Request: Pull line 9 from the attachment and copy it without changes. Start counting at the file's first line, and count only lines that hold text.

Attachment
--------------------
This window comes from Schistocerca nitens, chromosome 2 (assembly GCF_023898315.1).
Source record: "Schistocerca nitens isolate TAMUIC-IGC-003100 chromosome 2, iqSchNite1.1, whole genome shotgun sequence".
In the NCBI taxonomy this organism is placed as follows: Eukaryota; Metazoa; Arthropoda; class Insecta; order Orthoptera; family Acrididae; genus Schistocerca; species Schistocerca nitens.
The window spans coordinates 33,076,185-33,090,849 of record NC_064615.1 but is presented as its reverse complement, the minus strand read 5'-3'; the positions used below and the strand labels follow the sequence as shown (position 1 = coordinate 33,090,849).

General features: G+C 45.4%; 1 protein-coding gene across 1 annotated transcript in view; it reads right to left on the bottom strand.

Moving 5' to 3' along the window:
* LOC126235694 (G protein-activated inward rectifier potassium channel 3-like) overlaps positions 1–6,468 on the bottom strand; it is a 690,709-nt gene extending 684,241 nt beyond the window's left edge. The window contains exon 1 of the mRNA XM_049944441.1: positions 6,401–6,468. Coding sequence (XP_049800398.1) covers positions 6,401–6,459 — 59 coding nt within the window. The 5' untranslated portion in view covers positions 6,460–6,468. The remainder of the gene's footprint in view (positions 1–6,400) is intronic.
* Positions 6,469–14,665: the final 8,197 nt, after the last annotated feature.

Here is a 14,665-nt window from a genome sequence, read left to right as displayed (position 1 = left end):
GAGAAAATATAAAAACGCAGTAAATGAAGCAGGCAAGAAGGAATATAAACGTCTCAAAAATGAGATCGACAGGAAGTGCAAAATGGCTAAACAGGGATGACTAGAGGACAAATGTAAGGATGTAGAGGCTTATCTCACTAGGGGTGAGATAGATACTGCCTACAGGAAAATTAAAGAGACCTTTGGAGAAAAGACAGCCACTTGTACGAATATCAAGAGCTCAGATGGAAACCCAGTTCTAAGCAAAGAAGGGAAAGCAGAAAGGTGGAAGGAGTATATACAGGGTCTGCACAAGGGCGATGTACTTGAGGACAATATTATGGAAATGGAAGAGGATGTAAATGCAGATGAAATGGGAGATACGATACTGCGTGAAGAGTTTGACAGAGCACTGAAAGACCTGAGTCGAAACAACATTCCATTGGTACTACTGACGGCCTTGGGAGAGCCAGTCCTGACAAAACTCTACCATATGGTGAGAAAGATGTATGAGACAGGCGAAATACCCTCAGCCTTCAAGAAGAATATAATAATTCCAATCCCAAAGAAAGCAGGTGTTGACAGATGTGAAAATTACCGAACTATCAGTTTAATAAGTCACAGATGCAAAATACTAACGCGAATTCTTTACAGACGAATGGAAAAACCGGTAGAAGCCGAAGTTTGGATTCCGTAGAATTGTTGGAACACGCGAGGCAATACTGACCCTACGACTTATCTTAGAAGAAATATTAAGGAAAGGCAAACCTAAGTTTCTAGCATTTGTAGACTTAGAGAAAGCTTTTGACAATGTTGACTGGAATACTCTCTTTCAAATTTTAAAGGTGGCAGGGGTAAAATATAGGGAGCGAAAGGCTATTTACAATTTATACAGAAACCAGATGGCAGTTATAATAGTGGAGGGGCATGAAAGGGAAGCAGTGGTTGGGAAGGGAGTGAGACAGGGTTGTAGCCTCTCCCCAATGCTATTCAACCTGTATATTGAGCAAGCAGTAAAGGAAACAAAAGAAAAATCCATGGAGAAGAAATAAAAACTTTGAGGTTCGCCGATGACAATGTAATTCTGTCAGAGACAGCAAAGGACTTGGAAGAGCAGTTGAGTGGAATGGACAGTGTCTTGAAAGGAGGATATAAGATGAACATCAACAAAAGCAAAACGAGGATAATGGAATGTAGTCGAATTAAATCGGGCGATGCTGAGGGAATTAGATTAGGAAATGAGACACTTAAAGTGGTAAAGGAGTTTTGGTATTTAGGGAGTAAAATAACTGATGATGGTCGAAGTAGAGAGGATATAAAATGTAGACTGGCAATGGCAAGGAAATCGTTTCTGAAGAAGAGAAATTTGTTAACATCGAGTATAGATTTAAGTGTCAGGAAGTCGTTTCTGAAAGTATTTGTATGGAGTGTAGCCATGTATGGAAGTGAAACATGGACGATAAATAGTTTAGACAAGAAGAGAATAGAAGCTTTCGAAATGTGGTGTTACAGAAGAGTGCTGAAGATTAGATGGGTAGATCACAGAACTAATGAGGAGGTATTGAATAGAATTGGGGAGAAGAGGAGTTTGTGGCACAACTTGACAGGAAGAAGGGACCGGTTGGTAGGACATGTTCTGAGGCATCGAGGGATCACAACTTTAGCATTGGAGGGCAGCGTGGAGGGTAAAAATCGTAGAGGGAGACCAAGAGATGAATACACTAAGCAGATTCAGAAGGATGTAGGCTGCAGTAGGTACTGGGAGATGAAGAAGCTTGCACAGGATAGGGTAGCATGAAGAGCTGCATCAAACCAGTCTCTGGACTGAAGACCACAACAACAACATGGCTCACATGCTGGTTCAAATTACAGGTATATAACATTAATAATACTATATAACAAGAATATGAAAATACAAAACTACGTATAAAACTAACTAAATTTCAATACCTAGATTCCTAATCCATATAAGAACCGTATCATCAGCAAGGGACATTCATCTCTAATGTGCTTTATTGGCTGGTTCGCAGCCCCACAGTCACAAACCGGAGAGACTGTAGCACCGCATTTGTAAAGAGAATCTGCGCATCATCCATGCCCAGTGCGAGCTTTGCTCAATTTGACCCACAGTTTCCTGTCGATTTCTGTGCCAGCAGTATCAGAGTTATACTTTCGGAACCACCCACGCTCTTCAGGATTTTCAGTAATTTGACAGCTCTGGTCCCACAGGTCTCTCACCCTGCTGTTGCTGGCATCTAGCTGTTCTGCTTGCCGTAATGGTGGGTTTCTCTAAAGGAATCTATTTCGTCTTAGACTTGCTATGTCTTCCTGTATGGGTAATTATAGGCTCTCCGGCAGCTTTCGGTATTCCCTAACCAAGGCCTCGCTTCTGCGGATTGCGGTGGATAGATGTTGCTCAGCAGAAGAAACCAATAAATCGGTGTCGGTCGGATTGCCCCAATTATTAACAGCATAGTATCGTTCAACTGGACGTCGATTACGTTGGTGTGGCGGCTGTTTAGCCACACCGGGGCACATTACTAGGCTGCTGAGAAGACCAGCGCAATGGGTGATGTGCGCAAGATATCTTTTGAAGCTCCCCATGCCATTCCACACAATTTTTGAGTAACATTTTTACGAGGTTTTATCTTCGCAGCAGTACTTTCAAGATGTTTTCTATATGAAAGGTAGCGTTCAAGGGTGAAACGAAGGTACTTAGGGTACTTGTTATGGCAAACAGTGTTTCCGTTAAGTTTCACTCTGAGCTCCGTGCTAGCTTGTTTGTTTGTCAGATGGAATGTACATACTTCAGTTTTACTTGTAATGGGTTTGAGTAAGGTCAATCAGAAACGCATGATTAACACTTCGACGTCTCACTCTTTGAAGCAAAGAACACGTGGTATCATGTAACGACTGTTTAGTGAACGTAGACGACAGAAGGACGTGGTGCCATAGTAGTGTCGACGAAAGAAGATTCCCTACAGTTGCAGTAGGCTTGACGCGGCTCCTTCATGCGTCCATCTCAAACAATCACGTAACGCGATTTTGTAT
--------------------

Here is a 14,665-nt window from a genome sequence, read left to right as displayed (position 1 = left end):